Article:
Kaitlyn Mora
December 30, 2020 7:51 pm

I believe that a main contributor to high obesity numbers is responsibility. Personal responsibility to look after your own health and societal responsibility to look after each other. Societal responsibility also includes the government. How are they helping? Are nutrition labels on foods accurate? Are they taxing harmful foods appropriately? Do they regulate food manufacturing practices?

The environment you are in certainly plays a part. If many people around you eat a lot, chances are you’ll do the same. I have a friend who was in a relationship with someone who snacked a lot. When they broke up, my friend soon lost a lot of weight. She no longer snacked throughout the day, as she did when she was with her ex. Societal pressure and imitation is real.

Also does society place pressure on governments to see how foods are being processed? When I was in high school I went to the USA for a student semester exchange. I went with other students and when we came back home, we had all gained weight! The first few weeks when I was back home I found myself needing to eat more than usual to be satisfied. Why is this? Are more additives and appetite enhancers being put into food there?

Normalisation is powerful as well. Once you get into the habit of doing something, it can be hard to break out of it. That’s why diets have such a high rate of failure. A few years ago there was a personal trainer here who decided to put on weight to prove that you can be out of shape, and then get into shape. He took his weight up to a dangerously high level, according to a doctor who monitored him during this experiment. When the personal trainer tried to lose weight, it wasn’t as easy as he expected it to be. He found it hard to stick to his diet and was caught eating a pizza when he was meant to be eating low calorie meals. This was because he had normalised himself to eating junk food and lots of calories during that period of weight gain. He didn’t anticipate this obstacle to losing weight.

I agree when people say personal responsibility is important. It certainly is. But societal responsibility is important too, and I don’t think we’re there yet. Climbing to the top of a mountain is doable, but it’s much harder when you have certain aspects of society are designed to weigh you down.

Devin Graff
December 10, 2020 11:33 pm

Obesity in some cases is a phenomenon derived from globalisation. Certain countries have actually been accused of exporting obesity. Tonga has a massive obesity epidemic, with 90% of the population overweight or obese, and many people have pointed the finger at mutton flaps exported from New Zealand. These flaps, which have a 40% fat content, are considered unworthy of consumption by people in New Zealand and are often used in dog food. However the exported produce is eaten by people in Tonga. The situation has got so bad that some dentists are even wiring jaws shut so people can go on a liquid diet to lose weight!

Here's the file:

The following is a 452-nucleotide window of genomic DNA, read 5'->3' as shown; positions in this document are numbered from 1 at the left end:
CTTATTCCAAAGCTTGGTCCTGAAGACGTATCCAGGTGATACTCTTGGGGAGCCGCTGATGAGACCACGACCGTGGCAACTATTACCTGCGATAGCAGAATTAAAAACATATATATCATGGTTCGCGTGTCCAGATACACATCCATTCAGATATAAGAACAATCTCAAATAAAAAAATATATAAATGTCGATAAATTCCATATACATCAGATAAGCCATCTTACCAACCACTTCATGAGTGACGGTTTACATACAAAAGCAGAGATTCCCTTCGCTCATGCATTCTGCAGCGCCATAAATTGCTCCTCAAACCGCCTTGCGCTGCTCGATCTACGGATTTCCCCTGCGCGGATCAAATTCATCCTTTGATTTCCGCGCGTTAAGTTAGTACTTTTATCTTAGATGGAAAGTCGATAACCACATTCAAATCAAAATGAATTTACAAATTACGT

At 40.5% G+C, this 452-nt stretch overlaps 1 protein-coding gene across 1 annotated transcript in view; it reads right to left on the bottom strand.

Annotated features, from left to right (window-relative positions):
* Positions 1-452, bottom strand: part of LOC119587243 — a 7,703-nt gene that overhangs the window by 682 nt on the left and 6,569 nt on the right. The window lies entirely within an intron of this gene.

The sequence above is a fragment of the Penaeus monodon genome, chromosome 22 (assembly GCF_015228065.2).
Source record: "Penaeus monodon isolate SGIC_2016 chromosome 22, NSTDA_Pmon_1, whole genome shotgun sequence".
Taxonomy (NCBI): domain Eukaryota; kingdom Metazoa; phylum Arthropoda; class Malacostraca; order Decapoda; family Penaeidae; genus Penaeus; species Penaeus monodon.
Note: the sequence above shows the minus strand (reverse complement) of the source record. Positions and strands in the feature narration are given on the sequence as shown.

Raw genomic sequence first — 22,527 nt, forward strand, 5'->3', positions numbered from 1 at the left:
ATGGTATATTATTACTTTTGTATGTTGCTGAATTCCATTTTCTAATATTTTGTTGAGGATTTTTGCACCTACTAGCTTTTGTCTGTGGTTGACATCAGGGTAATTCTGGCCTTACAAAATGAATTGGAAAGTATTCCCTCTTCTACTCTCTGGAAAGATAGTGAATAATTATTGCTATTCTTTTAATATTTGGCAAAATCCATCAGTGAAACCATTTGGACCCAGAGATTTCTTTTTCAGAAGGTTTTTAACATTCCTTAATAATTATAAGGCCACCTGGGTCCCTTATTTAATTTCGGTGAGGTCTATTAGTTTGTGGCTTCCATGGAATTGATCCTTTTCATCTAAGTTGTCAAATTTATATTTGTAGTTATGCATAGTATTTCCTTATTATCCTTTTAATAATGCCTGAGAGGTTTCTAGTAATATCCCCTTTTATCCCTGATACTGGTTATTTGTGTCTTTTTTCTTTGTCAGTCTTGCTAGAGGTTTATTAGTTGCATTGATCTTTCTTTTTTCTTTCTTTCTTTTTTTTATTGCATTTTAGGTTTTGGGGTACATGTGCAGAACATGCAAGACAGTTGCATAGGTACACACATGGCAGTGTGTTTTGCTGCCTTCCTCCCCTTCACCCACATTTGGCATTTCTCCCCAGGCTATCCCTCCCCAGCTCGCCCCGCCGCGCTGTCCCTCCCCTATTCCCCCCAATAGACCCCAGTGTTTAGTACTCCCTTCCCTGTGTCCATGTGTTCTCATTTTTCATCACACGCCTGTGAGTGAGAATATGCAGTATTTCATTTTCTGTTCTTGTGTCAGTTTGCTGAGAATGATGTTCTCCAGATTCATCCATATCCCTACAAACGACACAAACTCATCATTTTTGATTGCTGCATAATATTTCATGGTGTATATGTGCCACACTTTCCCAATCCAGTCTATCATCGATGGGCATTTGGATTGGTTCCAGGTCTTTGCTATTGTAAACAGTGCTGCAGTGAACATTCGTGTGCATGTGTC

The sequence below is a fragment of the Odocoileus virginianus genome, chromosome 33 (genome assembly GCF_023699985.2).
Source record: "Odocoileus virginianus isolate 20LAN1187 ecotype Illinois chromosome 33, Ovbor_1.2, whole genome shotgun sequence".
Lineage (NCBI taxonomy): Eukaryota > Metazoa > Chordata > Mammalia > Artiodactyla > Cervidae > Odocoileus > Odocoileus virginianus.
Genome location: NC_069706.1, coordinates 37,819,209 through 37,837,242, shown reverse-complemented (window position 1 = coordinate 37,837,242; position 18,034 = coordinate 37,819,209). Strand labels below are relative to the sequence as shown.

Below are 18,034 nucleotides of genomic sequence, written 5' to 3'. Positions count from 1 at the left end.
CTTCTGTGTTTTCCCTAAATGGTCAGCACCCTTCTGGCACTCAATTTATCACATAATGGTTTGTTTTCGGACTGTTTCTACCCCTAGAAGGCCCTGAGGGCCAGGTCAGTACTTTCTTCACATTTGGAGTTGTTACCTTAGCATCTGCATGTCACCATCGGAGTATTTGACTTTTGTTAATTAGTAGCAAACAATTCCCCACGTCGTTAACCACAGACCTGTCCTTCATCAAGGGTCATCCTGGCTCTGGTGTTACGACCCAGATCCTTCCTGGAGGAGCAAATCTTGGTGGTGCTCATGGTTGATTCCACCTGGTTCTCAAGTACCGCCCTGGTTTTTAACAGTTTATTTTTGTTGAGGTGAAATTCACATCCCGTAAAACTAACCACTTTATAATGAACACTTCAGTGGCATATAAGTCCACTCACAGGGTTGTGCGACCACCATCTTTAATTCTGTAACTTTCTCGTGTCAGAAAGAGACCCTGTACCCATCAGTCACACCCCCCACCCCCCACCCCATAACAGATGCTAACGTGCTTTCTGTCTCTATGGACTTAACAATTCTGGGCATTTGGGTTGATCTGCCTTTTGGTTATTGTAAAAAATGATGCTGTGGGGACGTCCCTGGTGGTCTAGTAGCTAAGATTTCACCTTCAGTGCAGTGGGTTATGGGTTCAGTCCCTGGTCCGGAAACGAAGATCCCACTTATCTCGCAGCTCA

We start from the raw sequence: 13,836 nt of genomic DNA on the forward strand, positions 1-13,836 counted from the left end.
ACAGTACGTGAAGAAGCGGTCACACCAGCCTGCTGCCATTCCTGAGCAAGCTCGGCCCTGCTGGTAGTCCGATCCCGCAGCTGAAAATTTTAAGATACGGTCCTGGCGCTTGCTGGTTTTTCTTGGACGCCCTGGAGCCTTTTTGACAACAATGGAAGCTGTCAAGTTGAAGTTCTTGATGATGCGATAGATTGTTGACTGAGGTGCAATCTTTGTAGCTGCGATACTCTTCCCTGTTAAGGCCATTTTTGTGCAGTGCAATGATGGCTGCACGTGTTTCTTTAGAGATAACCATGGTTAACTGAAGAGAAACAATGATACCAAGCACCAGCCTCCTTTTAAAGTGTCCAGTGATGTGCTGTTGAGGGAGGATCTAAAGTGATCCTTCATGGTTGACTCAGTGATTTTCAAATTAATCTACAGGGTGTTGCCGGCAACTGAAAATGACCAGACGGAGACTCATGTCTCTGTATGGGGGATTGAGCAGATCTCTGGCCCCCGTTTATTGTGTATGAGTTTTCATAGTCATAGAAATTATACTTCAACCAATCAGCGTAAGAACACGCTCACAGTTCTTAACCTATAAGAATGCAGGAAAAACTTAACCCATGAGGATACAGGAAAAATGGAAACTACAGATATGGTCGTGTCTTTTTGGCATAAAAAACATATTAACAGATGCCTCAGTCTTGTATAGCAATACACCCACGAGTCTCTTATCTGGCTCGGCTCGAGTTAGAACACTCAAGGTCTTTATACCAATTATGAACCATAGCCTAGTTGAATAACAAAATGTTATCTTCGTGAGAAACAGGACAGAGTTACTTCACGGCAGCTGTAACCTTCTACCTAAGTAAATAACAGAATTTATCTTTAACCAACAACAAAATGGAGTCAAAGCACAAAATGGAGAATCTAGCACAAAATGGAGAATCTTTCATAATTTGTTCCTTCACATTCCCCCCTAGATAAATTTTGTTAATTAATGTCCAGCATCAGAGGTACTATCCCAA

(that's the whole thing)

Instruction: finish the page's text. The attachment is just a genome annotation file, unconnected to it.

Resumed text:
There’s a cultural tradition in Tonga to offer food to guests. If more food is offered, this is a sign of greater respect. But one can’t just point to tradition and culture as the cause of the obesity problem in Tonga. Actually there’s an argument that obesity is a problem in Tonga because people are disregarding their culture. Traditional diet in Tonga consisted of dishes made of fish and vegetables. But natural, whole foods are now looked down upon. There’s an allure to having something foreign, whereas traditional Tongan foods are viewed as inferior.

Although obesity is still a huge problem in the west, films and documentaries such as Super Size Me, awareness and educational programs, and the promotion of health and fitness have reduced the popularity of overconsumption. So western food manufacturers and restaurant corporations are looking abroad to sell their calories. The target of these calories are countries like Tonga, which may not have an advanced public understanding of the health concerns associated with overconsumption. And the result is what we see now; an obesity epidemic.

Alex Bakalov
October 20, 2020 7:50 pm

With such a large number of obese people and a clear need for people to manage their weight, there’s also the danger of dubious products being sold that claim to satisfy that need. There’s been a lot of commotion over the years about ‘superfoods’ that can torch belly fat and how a person took this simple pill and lost 50lbs in a matter of weeks. I remember about 10 years ago, people were raving about acai berries. I don’t hear much about them now. The far-flung claims never really matched reality. I even fell for the hype of one product that was a topical cream that claimed to burn fat while I slept. I just had to rub the cream in the area I wanted to lose fat, and the cream would get to work. Unsurprisingly it didn’t do much and I’ve come to realise that one can never depend on a product, even if it’s touted as a breakthrough miracle product endorsed by X, Y and Z, to do the work for you.